In the early 1980s, the largest customer was offered the upgraded L-410 parameters, developed under the leadership of Ing. Ladislav Smrčka. The Kunovice enterprise thus responded to the growing emphasis of the economics of transport aircraft operations worldwide. These criteria included, in particular, an increase in range, maximum take-off mass and increased passenger capacity. Other features were increased engine life, upgraded instrumentation and reduced external and internal noise using five-blade propellers. Unfortunately, the majority of the public still think that these propellers have been chosen for this type of machine in order to achieve higher performance. However, the new version, referred to in the preliminary study as the L-410E, did not provoke a binding interest in the client and so the construction work could not start fully until two years later. In terms of the extent of changes planned for the new version was actually a new type. The prototype was in the initial phase marked as L-420 and under this acronym was also introduced on the Holešské airshow in September 1984. It was a UVP variant with developmental five-blade propellers and dummy fuel tanks at the ends of the wings. Only later, for various political-commercial reasons and unnecessary servility to the Soviet customer, the type designation stabilized on the abbreviation L-410UVP-E.

The first prototype of the L-410UVP-E flew on 30 December 1984 František Srnec and Stanislav Sklenář, and compared to the UVP version has undergone many changes. Transport capacity increased to 19 passengers, thanks to the location of two external drop-shaped 200-liter tanks at the ends of the reinforced wing increased range, increased take-off weight from the original 5800 to 6400 kg and the installation of portable breathing apparatus could be up to 4200 meters. In addition, the electrical installation was complemented by two more generators for windshield heating and defrosting of propeller blades and maximum deflection of the two-slot flaps increased to 41 degrees. In the nacelles were installed Walter M-601E engines with an output of 560 kW, which powered five-blade V510 propellers with both manual and automatic feathering system. Serial production began in early 1986 and the interesting thing is that the first aircraft produced from this 16th series was first presented before the Aeroflot in Moscow with the Czechoslovak registration OK-RZI and only then taken over by the customer with the newly assigned matriculation CCCP-67561.

In the late eighties, one of the first prototypes of the L-410UVP-E was upgraded to the future variant of the L-410UVP-E20 and certified according to Western Western regulations. It was newly equipped with exits under the wings, the rear side of the rear luggage compartment door and the ends of the wing added removable external tanks. Western avionics, autopilot, Bendix / King navigation were built and powerful M-601E engines with V510 propellers were again chosen for propulsion. This modified prototype has undergone numerous exhibitions around the world at the beginning of the 1990s, including the Paris Le Bourget ’91 Air Show. Shortly after it began mass production, which is still ongoing and is today the most widespread and longest produced version. The L-410UVP-E20 still meets today’s demanding customer requirements and meets 17 different certifications.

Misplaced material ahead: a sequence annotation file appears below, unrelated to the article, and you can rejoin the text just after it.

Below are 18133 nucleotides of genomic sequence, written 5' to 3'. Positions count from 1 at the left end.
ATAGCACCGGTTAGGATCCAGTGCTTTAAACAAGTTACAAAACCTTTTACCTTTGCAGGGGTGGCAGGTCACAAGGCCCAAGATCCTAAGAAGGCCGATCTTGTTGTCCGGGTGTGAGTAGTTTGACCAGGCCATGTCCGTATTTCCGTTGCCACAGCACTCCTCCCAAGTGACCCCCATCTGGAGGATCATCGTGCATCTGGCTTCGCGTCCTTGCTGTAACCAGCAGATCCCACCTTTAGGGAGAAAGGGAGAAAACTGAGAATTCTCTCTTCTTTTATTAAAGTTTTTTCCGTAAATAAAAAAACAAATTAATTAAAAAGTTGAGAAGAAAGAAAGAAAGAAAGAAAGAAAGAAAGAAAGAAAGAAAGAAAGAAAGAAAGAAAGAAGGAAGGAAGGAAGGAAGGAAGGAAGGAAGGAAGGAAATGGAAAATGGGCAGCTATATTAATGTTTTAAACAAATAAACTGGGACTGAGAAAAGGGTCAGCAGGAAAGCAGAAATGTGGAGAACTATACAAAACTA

Mining of snow and water landing areas

In 2014, the development of removable skis for the landing gear of the aircraft began, which was successfully tested in April 2017 at a Russian base 100 km from the North Pole. UZGA Director Vadim Badecha, 26 July 2018, announced at a press conference the successful completion of the development of this ski landing gear, as well as new knowledge and advances in the development of float chassis, which was also involved in the Moscow Aviation Institute (OSKBES MAI).

Testing the L-410UVP-E20 with floats was in early summer, first started taxiing tests at a private “water” airport Volžanka and already in August the aircraft odbyl his first successful take-off with this undercarriage. With this landing gear, the aircraft can land on the water surface with waves up to 0.5 meters, sea level 2 (according to WMO), and can rotate at a radius of 50 meters at sea. It is also equipped with all necessary equipment for operation on the water surface (anchoring set with ropes, portable pumps, …). Assembly of floats can be done in one day, but for successful conversion it is necessary to modify the airframe in the factory. Lowering to water is carried out similarly to smaller ships using a special chassis, which is then pulled back to the paved surface. So far the only existing machine of this configuration with registration RF-67758 was presented to the general public for the first time at the professional exhibition of amphibious aircraft in Gelendek from 6. September 2018. Both undercarriage conversions (skis and floats) are to be produced in the future exclusively by Russian companies and assembled probably in the Russian Yekaterinburg, where to move part of the production of aircraft L-410.

Heroic performances